TAMPA, Fla. -- This was the location to be in spring training Saturday; Masahiro Tanaka was on the mound for the Yankees. As for his location, it couldn't be better. The blacks of the strike zone was where he lived in the most-watched bullpen session, maybe ever.
"He was painting, like Picasso," said Yankees spring instructor David Wells, a master of command in his day. (Wells had a stellar 1.9 walks per nine innings in his career, same as Tanaka.)
Hordes of media and fans descended upon Legends Field to watch the every move of the Yankees' latest big acquisition, which in the early spring days for a pitcher ranks somewhere between mundane and downright boring. The bullpen session, seen at a distance (and for the fans, through a fence) was the highlight. There was also PFP (pitchers fielding practice), which is only interesting for that rare uncoordinated pitcher, usually a lefty reliever (Tanaka was not that), and a jog around the field that challenged them all on day one, Tanaka included.
Rarely before have so many witnessed anything less entertaining.
What matters, of course, is how the $175 million man pitches when it counts -- though for now it's fun to see the reactions to his tosses, and even the reaction to the reactions. Perhaps unbeknownst to catcher Francisco Cervelli, there was an outcry when Cervelli didn't speak exclusively in superlatives following Tanaka's first mound session, a couple days earlier.
Anyway, folks can relax now. Cervelli invoked the name Juan Marichal following the second session. There now, that ought to soothe everyone in New York -- for about five seconds, anyway.
So the evaluations have ranged from No. 3 starter (GM Brian Cashman's obvious attempt to curtail runaway expectations) to Hall of Famers Marichal and Picasso. No one has claimed he throws the gyroball, but his verifiable 24-0 record and 1.27 ERA in 2013 for Rakuten certainly can get the imagination going.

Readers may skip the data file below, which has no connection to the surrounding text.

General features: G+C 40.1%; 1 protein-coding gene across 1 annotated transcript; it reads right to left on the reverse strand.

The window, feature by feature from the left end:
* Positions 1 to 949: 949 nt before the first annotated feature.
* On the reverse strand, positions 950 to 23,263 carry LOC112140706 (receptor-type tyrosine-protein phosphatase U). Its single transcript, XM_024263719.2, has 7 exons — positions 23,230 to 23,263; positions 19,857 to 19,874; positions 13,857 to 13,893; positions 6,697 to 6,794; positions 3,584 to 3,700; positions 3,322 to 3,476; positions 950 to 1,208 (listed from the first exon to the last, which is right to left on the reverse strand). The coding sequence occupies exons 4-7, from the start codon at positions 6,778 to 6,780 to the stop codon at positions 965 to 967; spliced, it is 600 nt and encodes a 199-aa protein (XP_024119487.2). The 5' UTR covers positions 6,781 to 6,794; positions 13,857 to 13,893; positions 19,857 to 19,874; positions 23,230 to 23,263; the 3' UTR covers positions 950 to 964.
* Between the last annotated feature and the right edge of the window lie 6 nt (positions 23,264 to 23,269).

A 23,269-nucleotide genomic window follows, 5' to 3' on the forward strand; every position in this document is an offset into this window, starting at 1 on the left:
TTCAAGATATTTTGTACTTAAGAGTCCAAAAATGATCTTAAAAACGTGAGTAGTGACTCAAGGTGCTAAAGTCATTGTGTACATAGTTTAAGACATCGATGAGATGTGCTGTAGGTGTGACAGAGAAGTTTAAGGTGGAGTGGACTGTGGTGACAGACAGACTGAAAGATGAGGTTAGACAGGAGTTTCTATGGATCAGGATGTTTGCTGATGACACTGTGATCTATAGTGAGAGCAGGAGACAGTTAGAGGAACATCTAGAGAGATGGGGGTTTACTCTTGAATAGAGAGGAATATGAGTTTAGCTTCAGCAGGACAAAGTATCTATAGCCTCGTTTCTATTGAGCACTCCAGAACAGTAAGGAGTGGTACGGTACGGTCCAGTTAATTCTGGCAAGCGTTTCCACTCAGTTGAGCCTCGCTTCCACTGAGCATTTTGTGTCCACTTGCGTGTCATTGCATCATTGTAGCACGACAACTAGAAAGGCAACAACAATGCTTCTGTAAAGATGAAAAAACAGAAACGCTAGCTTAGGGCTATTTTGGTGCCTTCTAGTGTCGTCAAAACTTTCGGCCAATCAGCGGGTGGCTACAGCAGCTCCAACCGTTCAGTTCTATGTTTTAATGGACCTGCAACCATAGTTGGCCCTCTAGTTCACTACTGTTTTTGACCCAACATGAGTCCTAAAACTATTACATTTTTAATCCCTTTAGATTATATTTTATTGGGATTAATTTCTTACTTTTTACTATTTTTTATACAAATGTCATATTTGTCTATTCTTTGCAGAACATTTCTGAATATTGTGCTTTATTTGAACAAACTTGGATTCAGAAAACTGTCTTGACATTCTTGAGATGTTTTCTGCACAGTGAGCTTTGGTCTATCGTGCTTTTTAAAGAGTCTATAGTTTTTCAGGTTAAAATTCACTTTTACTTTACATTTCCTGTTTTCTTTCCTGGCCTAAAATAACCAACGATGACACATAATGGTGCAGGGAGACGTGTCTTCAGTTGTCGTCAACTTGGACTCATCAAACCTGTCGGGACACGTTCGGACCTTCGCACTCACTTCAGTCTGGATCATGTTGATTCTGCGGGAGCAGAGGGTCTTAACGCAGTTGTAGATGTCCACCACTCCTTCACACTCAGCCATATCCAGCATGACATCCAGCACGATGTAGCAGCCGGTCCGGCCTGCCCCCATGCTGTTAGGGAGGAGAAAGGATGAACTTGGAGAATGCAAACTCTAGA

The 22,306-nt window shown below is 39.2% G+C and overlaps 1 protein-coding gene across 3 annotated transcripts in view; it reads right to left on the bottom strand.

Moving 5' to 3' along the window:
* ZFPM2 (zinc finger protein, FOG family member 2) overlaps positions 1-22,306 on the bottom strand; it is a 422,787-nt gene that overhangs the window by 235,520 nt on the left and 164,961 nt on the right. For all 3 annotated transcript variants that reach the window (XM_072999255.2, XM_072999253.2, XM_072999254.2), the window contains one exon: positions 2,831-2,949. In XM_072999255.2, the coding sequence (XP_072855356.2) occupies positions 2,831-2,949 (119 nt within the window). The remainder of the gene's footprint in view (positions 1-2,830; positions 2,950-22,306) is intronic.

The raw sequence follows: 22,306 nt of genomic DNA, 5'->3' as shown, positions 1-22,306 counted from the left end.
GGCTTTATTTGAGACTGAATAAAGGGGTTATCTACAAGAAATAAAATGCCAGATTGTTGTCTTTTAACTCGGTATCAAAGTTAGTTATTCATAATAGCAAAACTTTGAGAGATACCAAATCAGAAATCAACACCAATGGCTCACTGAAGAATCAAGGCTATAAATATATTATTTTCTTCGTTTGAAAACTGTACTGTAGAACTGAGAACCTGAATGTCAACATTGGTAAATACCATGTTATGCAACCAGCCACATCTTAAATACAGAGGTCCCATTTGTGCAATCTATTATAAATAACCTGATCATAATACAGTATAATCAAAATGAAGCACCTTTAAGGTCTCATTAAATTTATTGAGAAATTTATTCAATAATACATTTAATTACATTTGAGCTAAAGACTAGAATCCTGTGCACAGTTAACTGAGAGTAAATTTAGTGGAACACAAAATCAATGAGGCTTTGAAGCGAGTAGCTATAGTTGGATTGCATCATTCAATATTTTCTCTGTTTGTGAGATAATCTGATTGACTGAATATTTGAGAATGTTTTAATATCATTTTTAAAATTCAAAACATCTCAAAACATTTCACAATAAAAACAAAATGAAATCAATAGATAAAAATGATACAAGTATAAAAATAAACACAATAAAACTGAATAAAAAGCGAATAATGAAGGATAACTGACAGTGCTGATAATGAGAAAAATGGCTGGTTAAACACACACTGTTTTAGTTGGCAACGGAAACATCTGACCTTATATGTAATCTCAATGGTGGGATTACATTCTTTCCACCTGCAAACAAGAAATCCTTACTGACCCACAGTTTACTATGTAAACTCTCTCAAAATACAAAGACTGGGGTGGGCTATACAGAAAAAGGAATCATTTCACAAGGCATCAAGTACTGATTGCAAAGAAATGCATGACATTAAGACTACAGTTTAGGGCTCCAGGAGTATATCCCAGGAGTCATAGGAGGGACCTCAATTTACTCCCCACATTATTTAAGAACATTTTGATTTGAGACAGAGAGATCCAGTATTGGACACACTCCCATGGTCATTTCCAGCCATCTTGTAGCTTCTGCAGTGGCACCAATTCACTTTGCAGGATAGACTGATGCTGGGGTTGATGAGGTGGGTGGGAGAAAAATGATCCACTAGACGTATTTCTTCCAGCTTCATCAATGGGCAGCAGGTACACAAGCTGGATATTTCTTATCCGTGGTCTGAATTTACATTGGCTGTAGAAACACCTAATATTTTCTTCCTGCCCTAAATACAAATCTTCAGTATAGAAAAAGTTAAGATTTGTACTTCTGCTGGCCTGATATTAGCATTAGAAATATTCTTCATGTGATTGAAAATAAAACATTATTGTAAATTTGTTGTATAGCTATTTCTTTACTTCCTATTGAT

“Twenty four and oh -- he has to be good, right?” Cervelli asked.
And apparently, he was indeed much better the second time, at least in Cervelli's eyes. "So much better," was actually how Cervelli put it.
Noting that the first day was cold and windy (this day was just cold -- though not by New York standards), Cervelli remarked about the exceptional control Wells saw. That's where the Marichal comparison came in.
It's starting to sink in why Cashman felt the early need to corral expectations with his remark that he envisioned Tanaka as a "solid, No. 3 starter." Of course, when you think of it, that's silly. No one pays $175 million (plus additional tax money) for a middle-of-the-rotation grunt.
What the Yankees brass won't do is suggest he's a star, though -- not before he even hits the field for real. In the meantime, Tanaka doesn't appear to be the type to suffer from an especially thin skin.
"I'm really not worried about my number in the rotation," Tanaka said. "When I go on the mound the one thing I'm thinking about is winning."
Yankees manager Joe Girardi doesn't talk about lights-out stuff when he talks about Tanaka but rather raves about his ability to adjust in situations. That obviously is what's most needed now, as a 25-year-old with the eyes of the world upon him.
Tanaka expressed surprise at the number of media here to follow his otherwise routine day (though veteran Yankee watchers swear there were even a few more for Hideki Matsui 11 years ago). He also said he didn't feel nervous, which is the key.
Yankees veteran made things easy on him, even if he didn't need it. Veteran Japanese pitcher Hiroki Kuroda volunteered to play catch with him, which seemed to please Tanaka. The very relaxed, slimmed-down C.C. Sabatahia threw alongside, then begged out of the mile run by jokingly claiming he was too old (he certainly isn't too heavy anymore).
The one thing Tanaka (and all the other pitchers) seemed to struggle with was a mile run, which amounted to four times around the practice field, and it was no surprise when Tanaka noted that that run was perhaps the most memorable thing about the packed day.
"That was really hard for me," he admitted.
That's OK, this baseball season is a marathon, not merely a mile.
And besides, it's not his leg but his arm that has got everyone pumped up in Yankees camp -- even if some of them around here aren't quite saying so yet.